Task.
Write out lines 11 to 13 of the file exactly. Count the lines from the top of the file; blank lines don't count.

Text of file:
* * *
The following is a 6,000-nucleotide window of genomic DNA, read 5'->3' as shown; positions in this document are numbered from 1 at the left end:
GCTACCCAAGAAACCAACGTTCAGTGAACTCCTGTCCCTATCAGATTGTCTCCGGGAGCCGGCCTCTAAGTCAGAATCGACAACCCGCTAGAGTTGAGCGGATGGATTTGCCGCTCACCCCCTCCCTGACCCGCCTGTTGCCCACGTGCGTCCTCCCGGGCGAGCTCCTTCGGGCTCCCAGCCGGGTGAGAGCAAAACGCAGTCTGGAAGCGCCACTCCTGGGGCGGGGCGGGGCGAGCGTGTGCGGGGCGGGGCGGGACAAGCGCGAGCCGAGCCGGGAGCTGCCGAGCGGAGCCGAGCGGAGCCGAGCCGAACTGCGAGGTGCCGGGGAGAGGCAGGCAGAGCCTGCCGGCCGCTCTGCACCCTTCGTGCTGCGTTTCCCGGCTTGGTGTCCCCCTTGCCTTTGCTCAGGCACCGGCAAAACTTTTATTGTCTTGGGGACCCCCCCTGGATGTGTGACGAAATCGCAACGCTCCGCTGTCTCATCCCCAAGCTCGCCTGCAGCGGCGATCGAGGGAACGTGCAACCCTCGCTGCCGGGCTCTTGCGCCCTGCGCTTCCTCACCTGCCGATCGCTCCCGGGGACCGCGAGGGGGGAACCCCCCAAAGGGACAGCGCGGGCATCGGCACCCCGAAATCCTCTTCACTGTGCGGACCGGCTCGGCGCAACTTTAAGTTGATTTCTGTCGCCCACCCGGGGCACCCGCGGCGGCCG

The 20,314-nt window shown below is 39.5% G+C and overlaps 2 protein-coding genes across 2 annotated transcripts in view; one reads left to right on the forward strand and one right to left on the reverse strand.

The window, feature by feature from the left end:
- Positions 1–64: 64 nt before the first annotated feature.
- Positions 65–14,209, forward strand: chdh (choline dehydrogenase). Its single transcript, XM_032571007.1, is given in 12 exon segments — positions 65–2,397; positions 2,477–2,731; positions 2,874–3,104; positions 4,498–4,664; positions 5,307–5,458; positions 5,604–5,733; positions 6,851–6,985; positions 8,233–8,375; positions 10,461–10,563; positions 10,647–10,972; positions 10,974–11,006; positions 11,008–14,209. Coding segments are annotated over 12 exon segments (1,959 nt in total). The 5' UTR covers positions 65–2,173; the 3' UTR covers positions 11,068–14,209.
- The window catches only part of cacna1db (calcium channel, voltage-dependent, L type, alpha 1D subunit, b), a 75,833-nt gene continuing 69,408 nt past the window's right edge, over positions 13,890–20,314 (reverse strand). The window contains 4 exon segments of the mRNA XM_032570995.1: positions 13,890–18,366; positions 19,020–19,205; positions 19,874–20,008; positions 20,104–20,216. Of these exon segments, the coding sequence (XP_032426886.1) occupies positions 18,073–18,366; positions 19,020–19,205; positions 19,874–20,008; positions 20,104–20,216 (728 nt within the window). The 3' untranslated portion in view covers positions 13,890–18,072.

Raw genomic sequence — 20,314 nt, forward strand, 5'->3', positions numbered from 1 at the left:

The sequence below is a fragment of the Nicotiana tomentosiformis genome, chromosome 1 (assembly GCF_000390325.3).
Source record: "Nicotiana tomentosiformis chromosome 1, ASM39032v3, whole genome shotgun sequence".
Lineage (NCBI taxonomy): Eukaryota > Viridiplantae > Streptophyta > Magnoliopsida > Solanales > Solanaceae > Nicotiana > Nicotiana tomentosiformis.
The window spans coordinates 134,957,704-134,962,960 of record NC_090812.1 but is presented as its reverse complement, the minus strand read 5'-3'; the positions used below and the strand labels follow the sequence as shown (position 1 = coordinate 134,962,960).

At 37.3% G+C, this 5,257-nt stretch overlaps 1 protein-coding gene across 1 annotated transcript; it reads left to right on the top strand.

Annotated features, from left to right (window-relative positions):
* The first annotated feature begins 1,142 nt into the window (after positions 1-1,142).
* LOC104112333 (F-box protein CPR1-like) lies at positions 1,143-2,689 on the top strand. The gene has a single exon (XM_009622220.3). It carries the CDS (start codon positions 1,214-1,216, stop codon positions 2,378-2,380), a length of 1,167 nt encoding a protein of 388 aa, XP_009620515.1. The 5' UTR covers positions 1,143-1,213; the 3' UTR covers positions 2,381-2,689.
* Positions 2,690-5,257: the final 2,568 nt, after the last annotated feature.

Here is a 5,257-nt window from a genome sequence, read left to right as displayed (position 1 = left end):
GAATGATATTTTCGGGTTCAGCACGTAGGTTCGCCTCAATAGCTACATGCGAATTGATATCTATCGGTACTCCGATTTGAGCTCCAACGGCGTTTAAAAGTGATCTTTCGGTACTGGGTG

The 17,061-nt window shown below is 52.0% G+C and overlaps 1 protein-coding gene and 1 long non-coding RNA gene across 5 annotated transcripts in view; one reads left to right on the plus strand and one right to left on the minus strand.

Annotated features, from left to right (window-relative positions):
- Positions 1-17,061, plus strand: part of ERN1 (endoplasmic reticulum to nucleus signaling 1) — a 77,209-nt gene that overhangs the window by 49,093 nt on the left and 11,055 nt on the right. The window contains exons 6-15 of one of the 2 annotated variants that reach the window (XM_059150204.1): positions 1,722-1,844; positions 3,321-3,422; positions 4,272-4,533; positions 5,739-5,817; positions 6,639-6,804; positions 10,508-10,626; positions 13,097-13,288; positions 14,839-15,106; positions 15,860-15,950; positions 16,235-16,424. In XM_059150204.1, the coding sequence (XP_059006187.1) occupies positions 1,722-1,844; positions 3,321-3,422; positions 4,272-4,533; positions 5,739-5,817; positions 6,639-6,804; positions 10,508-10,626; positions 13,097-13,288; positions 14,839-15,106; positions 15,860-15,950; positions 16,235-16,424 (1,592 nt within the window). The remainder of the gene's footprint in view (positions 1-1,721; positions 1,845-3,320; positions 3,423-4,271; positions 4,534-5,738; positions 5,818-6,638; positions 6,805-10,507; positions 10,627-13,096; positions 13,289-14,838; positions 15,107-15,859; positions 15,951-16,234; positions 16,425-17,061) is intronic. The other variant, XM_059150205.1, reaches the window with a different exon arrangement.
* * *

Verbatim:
Lineage (NCBI taxonomy): Eukaryota > Viridiplantae > Streptophyta > Magnoliopsida > Solanales > Solanaceae > Nicotiana > Nicotiana tomentosiformis.
The window spans coordinates 134,957,704-134,962,960 of record NC_090812.1 but is presented as its reverse complement, the minus strand read 5'-3'; the positions used below and the strand labels follow the sequence as shown (position 1 = coordinate 134,962,960).

At 37.3% G+C, this 5,257-nt stretch overlaps 1 protein-coding gene across 1 annotated transcript; it reads left to right on the top strand.